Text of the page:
I helped design Triple H's entrance, one where H drove his custom bike down the show ramp with wife Stephanie MacMahon on board. Orlando Motorcycle Police provided them a regal escort into the ring.

I'd like to express my thanks to WWE for giving me the opportunity to work with such talented colleagues - artists, writers, and creative directors - on the spectacular pre-production of this titanic extravaganza.

Tuesday, April 4, 2017

Practice, Practice, Practice with "Tarzan and the Lost Empire"


Last year I nearly finished reading the entire series of Edgar Rice Burroughs Tarzan novels. Burroughs wrote 24 novels about his greatest character creation, starting with "Tarzan of the Apes" and ending with "Tarzan and the Castaways." Along the way aside from my freelance schedule I began designing rough illustrations from one of my favorites - "Tarzan and the Lost Empire."    


As with most Tarzan novels, Burroughs quickly establishes empathy for his characters. There are plenty of newcomers to enrich the plot, as Tarzan is captured by an ancient Roman civilization hidden deep in Africa. Every gladiator movie or Biblical epic film I can think of must have come to life here first.  As Tarzan is forced to fight alongside other prisoners in the Colosseum arena, we are introduced to violent battles, a scheming emperor, secret romances and a colorful finale.                             



These rough sketches were created in pen and ink, dry brush, charcoal and a variety of pencils. I was inspired by the pen and ink methods detailed in Henry Pitz's classic instructional book "Ink Drawing Techniques." My efforts do not reach the depth or fidelity of Pitz's examples, but I gained a passion for experimenting with ink and other media while attempting to visualize details of Tarzan's story from "Lost Empire." 


An artist needs to persevere in his personal work, and I find that illustrating books is an easy way to thumbnail, conceptualize and create story moments, while constantly providing an opportunity to try new mediums. I am not sure if I will ever complete my Tarzan illustrations, but I'm excited enough to continue trying.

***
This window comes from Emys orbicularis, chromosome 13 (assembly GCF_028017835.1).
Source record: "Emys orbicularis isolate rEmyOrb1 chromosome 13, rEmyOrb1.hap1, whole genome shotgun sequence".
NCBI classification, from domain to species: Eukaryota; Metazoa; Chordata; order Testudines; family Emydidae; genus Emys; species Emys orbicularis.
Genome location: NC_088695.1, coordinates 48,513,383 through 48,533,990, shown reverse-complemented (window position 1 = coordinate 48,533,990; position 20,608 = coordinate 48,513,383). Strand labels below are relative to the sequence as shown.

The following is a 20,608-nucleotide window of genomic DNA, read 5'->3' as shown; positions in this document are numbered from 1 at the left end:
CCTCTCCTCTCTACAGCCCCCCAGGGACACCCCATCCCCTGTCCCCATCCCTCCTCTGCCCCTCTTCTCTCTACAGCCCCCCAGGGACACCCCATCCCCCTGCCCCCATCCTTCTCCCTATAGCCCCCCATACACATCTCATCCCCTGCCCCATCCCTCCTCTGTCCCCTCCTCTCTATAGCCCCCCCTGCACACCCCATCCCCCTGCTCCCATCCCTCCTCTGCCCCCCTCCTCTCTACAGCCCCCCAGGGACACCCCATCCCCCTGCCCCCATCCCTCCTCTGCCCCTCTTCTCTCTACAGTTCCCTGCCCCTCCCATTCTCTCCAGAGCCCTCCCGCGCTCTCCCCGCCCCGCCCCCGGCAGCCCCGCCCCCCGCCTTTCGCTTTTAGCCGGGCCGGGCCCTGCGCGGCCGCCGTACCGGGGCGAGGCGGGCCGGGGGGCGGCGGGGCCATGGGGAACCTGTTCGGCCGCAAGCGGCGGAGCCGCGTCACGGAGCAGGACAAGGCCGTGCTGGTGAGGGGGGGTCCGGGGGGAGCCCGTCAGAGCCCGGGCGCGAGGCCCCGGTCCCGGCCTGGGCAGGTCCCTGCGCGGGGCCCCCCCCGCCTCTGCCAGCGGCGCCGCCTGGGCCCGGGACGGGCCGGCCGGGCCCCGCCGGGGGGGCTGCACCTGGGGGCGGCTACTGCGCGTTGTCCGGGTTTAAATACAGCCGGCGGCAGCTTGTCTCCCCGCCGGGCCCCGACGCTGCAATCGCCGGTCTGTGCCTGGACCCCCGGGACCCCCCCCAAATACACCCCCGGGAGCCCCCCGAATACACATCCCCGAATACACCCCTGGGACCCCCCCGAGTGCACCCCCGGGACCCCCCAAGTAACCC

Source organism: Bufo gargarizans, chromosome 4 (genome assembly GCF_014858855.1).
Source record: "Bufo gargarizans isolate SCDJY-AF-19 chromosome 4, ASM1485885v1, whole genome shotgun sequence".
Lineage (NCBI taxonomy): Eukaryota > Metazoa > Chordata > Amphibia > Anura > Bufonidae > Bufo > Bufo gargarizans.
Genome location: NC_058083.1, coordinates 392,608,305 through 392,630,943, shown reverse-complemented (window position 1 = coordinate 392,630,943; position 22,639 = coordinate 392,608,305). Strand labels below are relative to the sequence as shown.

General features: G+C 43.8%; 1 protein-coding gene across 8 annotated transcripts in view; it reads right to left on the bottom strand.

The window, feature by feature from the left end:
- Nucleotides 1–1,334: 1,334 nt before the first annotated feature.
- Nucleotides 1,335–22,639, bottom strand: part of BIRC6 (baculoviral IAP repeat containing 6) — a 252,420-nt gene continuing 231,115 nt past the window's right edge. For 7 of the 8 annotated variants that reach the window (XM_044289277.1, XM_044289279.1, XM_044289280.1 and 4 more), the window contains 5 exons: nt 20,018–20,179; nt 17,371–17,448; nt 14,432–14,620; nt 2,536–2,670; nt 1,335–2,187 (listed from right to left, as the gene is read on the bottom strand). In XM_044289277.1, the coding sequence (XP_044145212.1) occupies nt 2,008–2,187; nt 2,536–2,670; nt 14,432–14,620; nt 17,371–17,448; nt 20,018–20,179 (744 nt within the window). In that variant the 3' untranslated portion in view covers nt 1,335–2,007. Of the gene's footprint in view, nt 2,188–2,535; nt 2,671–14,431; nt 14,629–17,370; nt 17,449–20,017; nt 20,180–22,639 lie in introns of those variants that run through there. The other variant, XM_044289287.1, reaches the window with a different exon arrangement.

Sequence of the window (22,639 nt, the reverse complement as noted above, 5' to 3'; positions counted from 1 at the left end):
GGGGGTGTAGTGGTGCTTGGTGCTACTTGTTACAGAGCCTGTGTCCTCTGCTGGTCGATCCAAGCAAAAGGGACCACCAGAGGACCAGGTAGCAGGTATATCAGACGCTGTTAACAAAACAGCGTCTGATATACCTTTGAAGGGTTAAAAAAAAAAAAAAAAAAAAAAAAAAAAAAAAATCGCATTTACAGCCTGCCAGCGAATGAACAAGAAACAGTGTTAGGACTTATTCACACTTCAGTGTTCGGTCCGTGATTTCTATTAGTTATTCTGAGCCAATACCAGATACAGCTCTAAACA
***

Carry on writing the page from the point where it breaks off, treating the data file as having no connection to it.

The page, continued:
Thursday, February 9, 2017

My "Take-Away" From Watercolor

I've been practicing the art of Watercolor since last summer. The warm weather is perfect for outdoor painting, especially when I can find a shady alcove to set up shop. 

I'm not working in any sort of conventional manner with Watercolor. For starters, I don't actually soak my paper, I tend to just streak it with a big flat wet brush. When the paper is close to drying, I have planned a loose workflow in my head. Every painting has its own workflow, as determined by what I want to accomplish in that particular setting.  I work direct most of the time, no pencil, just straight brush with color on the wet surface. 

Trees have always astonished me, provoking a sense of wonder for the miracle that is nature. If trees could talk, the stories they would tell. An old, twisting tree whose winding branches reach up to the heavens and expand far from their base like some protective canopy invites me to come near. New York's Westchester County is replete with beautiful trees and landscapes, and provides me with many possibilities. Each painting is an exercise for me. What can I do different from last time? How much tree do I actually need to describe? Would it be useful to design selectively and simplify or draw every branch?